Pension and Insurance clients may look to total return or income focused strategies to meet their investment objectives. In assessing both type of strategies, it is important to understand traditional metrics of risk may not be appropriate for income focused strategies.
The investment approach of total return strategies focus primarily on top-down investment views (asset allocation, duration, curve) followed by bottom-up analysis (sector, issuer, security); while income focused strategies focus on bottom-up analysis, namely the fundamental strength of each individual company. Traditional measures of risk management include Tracking Error (TE) and Value at Risk (VaR) both consider the deviation of returns of a total return strategy versus those of the benchmark. It’s plain to see that these traditional measures are unsuited to a benchmark agnostic income focused approach where the emphasis is on ratings stability.
For Income focused portfolios, a rigorous assessment of the fundamentals is important to ensure the long standing quality of these portfolios. A low level of turnover is borne out of the buy and sell discipline which is clearly articulated for income focused strategies. The manager carefully considers the analyst’s fundamental credit opinion on whether a sale is required (or a purchase should be made). The decision is driven by the level of visibility the analyst has on the future cashflow predictability of the bond and its ability to meet liability cashflows. Unlike total return strategies, income focused strategies must consider the importance of investment income, realizing gains and losses as well as reinvestment risk. Insurance clients specifically will also have accounting considerations such as IFRS9 which introduced the concept of expected credit losses (ECL). IFRS9 is an impairment model based on the deterioration of underlying credit quality of an issuer, and can lead to great earnings volatility for an insurance company.
Income focused strategies exhibit less turnover but are also deemed benchmark agnostic with the objectives more closely aligned to client specific cashflows or liabilities. Initial portfolio construction, selecting the appropriate assets to meet these cashflows, is a crucial stage of the income focused investment process. Once the assets and liabilities are aligned, maintenance of these assets is key to ensure the scheduled cashflows are met. It is for this reason, risk management should focus on fundamental credit quality and ratings stability when assessing the risks inherent in the strategy.
Analysis of ratings evolution and complementary metrics
When the current economic expansion nears its end, the credit quality of our income focused strategies will be tested. As part of our risk management around these strategies we look to the evolution of ratings migration during previous downturns to determine how strategies will be impacted at the end of the cycle. In a recent blog, we assessed how a future economic downturn would compare to previous downturns using National Bureau of Economic Research defined recessions from 1981 to 2009. We concluded the next recession would be most analogous to the one which occurred in 2001, which was the longest period of growth in U.S. history up to that point. Despite the bursting of the ‘dot-com bubble’, GDP declined by just 0.3% from peak to trough and unemployment increased to 6.3%. Based on ratings migration over the following two years, this scenario assumes that 15% of A rated companies will be downgraded to BBB or below, while 17% of BBB rated companies will be downgraded to below investment grade.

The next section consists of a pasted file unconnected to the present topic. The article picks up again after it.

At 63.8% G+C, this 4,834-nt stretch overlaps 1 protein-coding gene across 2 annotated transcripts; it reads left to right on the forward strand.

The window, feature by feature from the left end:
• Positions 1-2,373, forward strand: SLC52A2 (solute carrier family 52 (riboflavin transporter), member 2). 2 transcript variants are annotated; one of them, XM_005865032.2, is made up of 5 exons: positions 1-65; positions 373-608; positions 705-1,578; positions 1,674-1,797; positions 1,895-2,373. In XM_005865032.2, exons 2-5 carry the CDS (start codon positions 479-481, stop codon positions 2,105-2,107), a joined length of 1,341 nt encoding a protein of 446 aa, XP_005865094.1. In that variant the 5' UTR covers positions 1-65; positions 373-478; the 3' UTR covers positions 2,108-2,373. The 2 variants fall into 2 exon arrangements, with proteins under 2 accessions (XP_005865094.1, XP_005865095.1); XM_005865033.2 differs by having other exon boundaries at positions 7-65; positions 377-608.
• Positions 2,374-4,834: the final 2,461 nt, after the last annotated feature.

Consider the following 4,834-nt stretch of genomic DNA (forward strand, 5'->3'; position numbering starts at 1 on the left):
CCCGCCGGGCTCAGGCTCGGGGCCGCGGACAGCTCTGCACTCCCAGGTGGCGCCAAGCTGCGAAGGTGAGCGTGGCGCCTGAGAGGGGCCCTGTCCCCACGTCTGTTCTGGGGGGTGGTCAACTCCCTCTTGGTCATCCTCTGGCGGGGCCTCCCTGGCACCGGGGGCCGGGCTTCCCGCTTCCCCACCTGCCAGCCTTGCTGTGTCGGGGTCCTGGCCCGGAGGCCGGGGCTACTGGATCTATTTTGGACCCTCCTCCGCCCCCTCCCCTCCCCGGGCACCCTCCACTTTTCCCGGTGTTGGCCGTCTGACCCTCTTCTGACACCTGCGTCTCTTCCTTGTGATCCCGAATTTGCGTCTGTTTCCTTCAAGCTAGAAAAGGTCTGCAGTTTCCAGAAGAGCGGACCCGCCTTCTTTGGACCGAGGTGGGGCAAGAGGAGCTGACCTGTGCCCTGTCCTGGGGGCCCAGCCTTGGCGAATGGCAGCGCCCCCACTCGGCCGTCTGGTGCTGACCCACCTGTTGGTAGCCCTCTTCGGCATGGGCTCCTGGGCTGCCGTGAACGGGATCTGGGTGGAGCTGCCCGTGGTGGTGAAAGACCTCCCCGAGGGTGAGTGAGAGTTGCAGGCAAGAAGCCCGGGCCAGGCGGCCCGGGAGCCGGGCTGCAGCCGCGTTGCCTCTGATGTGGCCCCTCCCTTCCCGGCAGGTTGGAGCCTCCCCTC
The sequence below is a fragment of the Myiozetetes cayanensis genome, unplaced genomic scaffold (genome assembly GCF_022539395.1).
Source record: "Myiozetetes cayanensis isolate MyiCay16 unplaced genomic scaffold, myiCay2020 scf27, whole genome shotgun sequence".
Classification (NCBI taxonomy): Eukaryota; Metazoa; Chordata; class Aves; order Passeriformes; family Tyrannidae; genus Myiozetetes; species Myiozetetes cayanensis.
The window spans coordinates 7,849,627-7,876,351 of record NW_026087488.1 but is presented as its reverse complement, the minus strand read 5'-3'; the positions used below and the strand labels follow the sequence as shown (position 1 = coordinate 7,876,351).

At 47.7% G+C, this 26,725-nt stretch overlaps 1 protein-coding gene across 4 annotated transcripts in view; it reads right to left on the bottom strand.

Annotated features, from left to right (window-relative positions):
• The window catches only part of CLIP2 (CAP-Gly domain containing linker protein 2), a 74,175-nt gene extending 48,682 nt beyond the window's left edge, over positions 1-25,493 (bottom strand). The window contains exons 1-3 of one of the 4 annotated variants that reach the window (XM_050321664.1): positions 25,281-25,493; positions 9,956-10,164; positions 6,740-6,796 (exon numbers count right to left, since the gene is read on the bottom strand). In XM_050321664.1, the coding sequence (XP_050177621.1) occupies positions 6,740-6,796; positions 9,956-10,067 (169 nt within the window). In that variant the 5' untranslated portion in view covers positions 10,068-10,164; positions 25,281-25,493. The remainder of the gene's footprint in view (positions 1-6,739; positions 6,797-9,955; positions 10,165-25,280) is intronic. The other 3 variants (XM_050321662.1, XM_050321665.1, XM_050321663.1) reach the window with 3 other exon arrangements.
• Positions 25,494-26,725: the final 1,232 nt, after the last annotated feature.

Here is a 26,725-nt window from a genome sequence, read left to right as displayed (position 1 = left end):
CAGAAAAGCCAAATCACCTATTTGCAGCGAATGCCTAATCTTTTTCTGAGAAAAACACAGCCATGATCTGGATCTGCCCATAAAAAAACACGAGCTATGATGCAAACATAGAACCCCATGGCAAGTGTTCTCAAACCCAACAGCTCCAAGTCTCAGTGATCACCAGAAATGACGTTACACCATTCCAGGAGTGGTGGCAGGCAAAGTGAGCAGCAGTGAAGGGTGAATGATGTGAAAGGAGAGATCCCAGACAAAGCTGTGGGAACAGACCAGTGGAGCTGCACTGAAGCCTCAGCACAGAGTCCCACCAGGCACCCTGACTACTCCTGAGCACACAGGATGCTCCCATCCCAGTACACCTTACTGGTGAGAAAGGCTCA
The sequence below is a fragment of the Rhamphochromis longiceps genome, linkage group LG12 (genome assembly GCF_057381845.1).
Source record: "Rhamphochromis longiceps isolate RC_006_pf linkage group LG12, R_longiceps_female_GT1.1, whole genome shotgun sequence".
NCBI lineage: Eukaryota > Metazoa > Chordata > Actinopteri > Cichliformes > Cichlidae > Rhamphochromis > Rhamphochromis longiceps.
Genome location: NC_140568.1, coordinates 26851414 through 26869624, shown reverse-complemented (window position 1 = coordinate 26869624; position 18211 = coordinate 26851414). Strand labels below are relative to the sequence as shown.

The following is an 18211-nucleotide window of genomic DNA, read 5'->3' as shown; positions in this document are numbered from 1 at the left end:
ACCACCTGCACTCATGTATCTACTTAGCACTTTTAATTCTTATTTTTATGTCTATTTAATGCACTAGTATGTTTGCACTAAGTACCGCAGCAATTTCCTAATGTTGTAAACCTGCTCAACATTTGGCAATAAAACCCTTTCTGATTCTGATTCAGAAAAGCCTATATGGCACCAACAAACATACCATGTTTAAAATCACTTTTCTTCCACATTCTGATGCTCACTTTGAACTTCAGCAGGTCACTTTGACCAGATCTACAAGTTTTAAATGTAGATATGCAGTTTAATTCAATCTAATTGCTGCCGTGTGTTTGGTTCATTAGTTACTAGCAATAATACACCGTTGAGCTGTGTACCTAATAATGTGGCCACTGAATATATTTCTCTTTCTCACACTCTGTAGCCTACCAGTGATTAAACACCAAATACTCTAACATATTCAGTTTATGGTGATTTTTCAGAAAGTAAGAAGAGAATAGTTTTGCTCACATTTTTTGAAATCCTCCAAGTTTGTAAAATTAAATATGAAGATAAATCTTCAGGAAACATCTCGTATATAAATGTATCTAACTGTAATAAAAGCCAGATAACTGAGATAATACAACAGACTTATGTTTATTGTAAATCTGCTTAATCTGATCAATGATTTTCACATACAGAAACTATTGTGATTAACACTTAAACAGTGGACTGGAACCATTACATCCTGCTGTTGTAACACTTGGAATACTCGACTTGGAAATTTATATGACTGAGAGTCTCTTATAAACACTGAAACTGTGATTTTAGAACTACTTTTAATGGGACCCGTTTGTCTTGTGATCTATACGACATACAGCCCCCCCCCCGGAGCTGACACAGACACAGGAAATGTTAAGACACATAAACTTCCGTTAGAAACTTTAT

It is important to understand the spread impact due to rating migration as our risk management team will assign a spread move per rating bracket to determine the overall portfolio impact. The spread widening is tiered by bucket and our broad based assumption is that A rated spreads would widen 30% on a downgrade to BBB while BBB rated spreads would widen 70% on a downgrade to high yield (<BBB).
As described above, the main characteristic of an income focused strategy is the maintenance of credit quality, which ultimately leads to ratings stability and low turnover. We look to restrict turnover to approximately 5%; this is a function of diversification into new issuers, credit migration through the cycle and/or a change in client guidelines or assumptions. Turnover may in fact fluctuate somewhat at different stages of the credit cycle. The global economy is currently experiencing its longest economic expansion and credit conditions are favorable leading to upward ratings migration and low defaults. However, we believe we are now nearing the end of this cycle and expect ratings migration to deteriorate going forward. As such, we will continue to monitor the implicit correlation of credits in the portfolio in order to assess to what degree the portfolio is diversified.
How to measure performance?
The upgrade/downgrade ratio is a key metric to measure the ratings migration of the portfolio over time. Investors incorporate the impact of expected ratings migration into the returns they expect to achieve from the strategy.
Book yield attribution is a key metric to consider since income focused strategies’ main objective is to generate sustainable income. As yield levels develop over time and bonds mature, it is important to monitor the evolution of portfolio income as well as the risk taken to achieve it. Book yield may be gained through purchases and lost through sales and maturities.
An income focused strategy is designed to have low turnover as described above. A low turnover strategy is achieved through rigorous initial portfolio construction. Turnover statistics are arguably an additional factor to consider when assessing the performance of income focused strategies since traditional measure of performance versus benchmarks fail to consider turnover levels.